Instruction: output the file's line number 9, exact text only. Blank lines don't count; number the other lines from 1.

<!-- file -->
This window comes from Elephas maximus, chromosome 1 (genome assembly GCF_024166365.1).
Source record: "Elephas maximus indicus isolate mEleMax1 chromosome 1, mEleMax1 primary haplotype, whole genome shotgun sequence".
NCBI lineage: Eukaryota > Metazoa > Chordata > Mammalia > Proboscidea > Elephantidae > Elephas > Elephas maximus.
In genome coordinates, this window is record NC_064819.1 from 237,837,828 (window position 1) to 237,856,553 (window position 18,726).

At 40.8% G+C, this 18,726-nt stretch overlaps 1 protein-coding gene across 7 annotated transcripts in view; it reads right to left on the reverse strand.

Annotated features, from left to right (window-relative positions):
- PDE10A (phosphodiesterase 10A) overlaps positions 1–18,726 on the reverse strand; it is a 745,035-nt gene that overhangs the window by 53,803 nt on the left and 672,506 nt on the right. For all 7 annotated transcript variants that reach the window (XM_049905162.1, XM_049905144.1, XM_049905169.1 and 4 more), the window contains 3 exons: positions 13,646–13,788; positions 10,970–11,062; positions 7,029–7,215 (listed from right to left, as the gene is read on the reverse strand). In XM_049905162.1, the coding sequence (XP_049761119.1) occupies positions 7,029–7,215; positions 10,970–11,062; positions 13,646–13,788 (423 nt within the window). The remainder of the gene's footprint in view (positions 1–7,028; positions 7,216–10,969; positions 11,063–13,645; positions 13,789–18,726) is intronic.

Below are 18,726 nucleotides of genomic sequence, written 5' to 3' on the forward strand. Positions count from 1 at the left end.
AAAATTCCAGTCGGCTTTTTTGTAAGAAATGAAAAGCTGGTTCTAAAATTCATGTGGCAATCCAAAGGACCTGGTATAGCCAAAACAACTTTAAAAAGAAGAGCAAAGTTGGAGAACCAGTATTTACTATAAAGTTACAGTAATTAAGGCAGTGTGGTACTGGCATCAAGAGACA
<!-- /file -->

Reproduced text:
AAAATTCCAGTCGGCTTTTTTGTAAGAAATGAAAAGCTGGTTCTAAAATTCATGTGGCAATCCAAAGGACCTGGTATAGCCAAAACAACTTTAAAAAGAAGAGCAAAGTTGGAGAACCAGTATTTACTATAAAGTTACAGTAATTAAGGCAGTGTGGTACTGGCATCAAGAGACA